It is no surprise to anyone by this point that the COVID-19 pandemic has resulted in most – if not all – other health conditions have been neglected. Mental health issues are no exception. The findings of a recent World Health Organization (WHO) survey on the impact on mental healthcare underscore this.
“The COVID-19 pandemic has disrupted or halted critical mental health services in 93% of countries worldwide while the demand for mental health is increasing, according to a new WHO survey,” reads the opening paragraph of a press release from the agency. “The survey of 130 countries provides the first global data showing the devastating impact of COVID-19 on access to mental health services and underscores the urgent need for increased funding.”
The survey, entitled “The impact of COVID-19 on mental, neurological and substance use services: results of a rapid assessment”, outlines that the WHO “has identified mental health as an integral component of the COVID-19 response. Its rapid assessment of service delivery for mental, neurological and substance use (MNS) disorders during the COVID-19 pandemic, on which this report is based, is the first attempt to measure the impact of the pandemic on such services at a global level.
“The data were collected through a web-based survey completed by mental health focal points at ministries of health between June and August 2020. The questionnaire covered the existence and funding of mental health and psychosocial support (MHPSS) plans, the presence and composition of MHPSS coordination platforms, the degree of continuation and causes of disruption of different MNS services, the approaches used to overcome these disruptions, and surveillance mechanisms and research on MNS data.”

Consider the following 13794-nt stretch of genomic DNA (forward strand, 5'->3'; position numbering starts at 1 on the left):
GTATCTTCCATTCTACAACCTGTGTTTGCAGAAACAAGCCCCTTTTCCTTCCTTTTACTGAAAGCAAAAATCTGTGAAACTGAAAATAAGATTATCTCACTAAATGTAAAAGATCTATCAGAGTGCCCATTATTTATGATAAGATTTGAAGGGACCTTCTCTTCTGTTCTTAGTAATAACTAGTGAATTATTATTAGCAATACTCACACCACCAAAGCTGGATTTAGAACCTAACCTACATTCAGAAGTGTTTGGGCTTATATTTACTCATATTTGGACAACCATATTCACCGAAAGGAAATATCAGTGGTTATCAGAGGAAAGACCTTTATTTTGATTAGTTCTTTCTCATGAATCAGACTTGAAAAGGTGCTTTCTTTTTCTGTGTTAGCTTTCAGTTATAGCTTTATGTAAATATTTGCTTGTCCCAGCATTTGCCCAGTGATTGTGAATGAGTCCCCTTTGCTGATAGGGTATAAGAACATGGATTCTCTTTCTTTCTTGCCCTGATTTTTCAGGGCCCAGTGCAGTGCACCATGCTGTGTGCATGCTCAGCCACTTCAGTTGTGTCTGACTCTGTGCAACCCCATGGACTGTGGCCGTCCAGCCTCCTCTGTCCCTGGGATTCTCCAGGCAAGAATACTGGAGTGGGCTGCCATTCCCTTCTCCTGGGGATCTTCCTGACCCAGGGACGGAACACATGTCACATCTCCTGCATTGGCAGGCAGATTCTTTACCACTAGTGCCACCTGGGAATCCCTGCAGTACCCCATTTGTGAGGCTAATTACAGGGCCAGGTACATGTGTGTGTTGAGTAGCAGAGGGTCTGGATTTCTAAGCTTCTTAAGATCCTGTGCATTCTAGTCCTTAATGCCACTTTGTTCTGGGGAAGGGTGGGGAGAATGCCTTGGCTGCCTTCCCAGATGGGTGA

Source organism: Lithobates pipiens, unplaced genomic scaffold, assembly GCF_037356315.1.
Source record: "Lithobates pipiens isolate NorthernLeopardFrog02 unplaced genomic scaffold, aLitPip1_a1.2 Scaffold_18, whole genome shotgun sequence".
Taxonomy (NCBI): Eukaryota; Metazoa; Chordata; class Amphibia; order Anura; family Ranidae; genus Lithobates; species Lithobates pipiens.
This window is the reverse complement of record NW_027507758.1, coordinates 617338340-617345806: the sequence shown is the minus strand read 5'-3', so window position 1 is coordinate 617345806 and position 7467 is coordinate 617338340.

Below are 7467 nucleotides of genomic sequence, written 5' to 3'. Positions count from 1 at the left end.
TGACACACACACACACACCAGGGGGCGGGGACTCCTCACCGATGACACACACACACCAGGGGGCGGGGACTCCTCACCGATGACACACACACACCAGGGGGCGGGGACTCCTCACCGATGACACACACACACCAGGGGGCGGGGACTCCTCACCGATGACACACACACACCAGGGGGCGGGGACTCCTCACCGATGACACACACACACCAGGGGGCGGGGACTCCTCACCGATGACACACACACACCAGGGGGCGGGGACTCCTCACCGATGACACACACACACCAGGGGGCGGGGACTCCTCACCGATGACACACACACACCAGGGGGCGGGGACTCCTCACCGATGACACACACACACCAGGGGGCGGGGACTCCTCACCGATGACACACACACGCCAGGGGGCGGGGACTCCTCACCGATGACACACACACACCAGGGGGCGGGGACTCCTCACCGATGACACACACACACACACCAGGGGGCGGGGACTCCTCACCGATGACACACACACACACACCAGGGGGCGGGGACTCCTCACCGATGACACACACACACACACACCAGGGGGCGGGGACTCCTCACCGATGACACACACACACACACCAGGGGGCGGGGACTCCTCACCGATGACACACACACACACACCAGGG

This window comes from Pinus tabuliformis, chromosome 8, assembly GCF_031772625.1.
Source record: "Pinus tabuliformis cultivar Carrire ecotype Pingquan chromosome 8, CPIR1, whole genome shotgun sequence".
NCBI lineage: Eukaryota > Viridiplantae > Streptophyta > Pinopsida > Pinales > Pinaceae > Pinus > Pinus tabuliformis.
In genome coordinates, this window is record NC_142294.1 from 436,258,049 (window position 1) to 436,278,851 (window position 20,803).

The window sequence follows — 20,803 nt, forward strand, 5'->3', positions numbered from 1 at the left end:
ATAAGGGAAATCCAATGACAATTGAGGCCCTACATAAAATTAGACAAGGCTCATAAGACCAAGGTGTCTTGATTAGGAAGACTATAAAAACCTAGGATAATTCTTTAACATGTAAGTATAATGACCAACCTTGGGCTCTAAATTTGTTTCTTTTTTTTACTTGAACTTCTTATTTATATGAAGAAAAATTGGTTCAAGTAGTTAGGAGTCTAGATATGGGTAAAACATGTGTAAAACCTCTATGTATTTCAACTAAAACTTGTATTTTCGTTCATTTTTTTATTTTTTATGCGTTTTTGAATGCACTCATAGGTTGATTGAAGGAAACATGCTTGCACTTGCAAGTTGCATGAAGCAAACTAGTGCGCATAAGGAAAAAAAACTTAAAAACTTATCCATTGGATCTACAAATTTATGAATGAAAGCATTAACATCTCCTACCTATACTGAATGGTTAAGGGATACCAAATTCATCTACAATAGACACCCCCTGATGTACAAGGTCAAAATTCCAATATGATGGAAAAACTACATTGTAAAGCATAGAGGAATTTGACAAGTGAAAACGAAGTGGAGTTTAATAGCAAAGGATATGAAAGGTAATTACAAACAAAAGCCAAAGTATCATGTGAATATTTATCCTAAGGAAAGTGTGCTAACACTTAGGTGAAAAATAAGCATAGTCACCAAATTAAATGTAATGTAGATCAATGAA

The report points to a significant public health issue that the pandemic has only made worse. Its findings are alarming. As the report states
“The vast majority, 116 or 89 percent of responding countries, reported that MHPSS response is part of their national COVID-19 response plans. However, only seventeen of these countries have ensured full additional funding for MHPSS covering all activities.
“Two-thirds (65 percent) of responding countries have a multisectoral MHPSS coordination platform for COVID-19 response, and more than 65 percent of these countries include the ministries of health, social/family affairs and education and also nongovernmental organisations as part of these platforms. Almost half…of responding countries reported that ensuring the continuity of all MNS services was included in the list of essential health services in their national COVID-19 response plan, while forty percent of countries reported the inclusion of some MNS services in the list of essential health services in their national response plan.”
India has experienced a treatment gap as it pertains to mental health issues for some time, despite its considerable burden of such conditions. As Health Issues India reported last year, one in seven Indians experience mental health issues according to a study by the Indian Council of Medical Research.
That study “found that roughly 197 million persons were affected by mental disorders in 2017. The conditions surveyed included depression, anxiety disorders, schizophrenia, bipolar disorders, idiopathic developmental intellectual disability, conduct disorders, and autism. Depression and anxiety disorders were the most common conditions. In total, 45.7 million people experienced depressive disorders. Anxiety affected 44.9 million people.”
Yet India also struggles with a considerable treatment gap when it comes to mental healthcare. As I reported last year